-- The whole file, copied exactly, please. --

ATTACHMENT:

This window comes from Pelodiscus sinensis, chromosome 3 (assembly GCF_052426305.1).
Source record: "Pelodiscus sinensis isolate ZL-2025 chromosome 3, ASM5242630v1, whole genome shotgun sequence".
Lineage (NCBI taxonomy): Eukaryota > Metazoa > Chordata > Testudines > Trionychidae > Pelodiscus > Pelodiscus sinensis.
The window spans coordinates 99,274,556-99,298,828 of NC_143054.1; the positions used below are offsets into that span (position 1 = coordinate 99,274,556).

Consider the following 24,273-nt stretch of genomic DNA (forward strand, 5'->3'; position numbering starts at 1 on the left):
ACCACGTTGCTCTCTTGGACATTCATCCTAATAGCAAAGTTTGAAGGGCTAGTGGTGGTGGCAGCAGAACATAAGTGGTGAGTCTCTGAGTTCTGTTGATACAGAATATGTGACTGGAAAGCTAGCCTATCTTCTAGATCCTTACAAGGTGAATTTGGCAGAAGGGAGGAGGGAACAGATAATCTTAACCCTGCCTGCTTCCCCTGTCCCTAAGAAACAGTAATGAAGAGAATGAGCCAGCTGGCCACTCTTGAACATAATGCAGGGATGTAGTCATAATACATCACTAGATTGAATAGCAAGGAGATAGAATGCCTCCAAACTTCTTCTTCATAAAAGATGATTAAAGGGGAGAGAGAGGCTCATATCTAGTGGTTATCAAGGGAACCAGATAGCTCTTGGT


This window comes from Pelodiscus sinensis, chromosome 3 (assembly GCF_052426305.1).
Source record: "Pelodiscus sinensis isolate ZL-2025 chromosome 3, ASM5242630v1, whole genome shotgun sequence".
Lineage (NCBI taxonomy): Eukaryota > Metazoa > Chordata > Testudines > Trionychidae > Pelodiscus > Pelodiscus sinensis.
The window spans coordinates 99,274,556-99,298,828 of NC_143054.1; the positions used below are offsets into that span (position 1 = coordinate 99,274,556).

Consider the following 24,273-nt stretch of genomic DNA (forward strand, 5'->3'; position numbering starts at 1 on the left):
ACCACGTTGCTCTCTTGGACATTCATCCTAATAGCAAAGTTTGAAGGGCTAGTGGTGGTGGCAGCAGAACATAAGTGGTGAGTCTCTGAGTTCTGTTGATACAGAATATGTGACTGGAAAGCTAGCCTATCTTCTAGATCCTTACAAGGTGAATTTGGCAGAAGGGAGGAGGGAACAGATAATCTTAACCCTGCCTGCTTCCCCTGTCCCTAAGAAACAGTAATGAAGAGAATGAGCCAGCTGGCCACTCTTGAACATAATGCAGGGATGTAGTCATAATACATCACTAGATTGAATAGCAAGGAGATAGAATGCCTCCAAACTTCTTCTTCATAAAAGATGATTAAAGGGGAGAGAGAGGCTCATATCTAGTGGTTATCAAGGGAACCAGATAGCTCTTGGT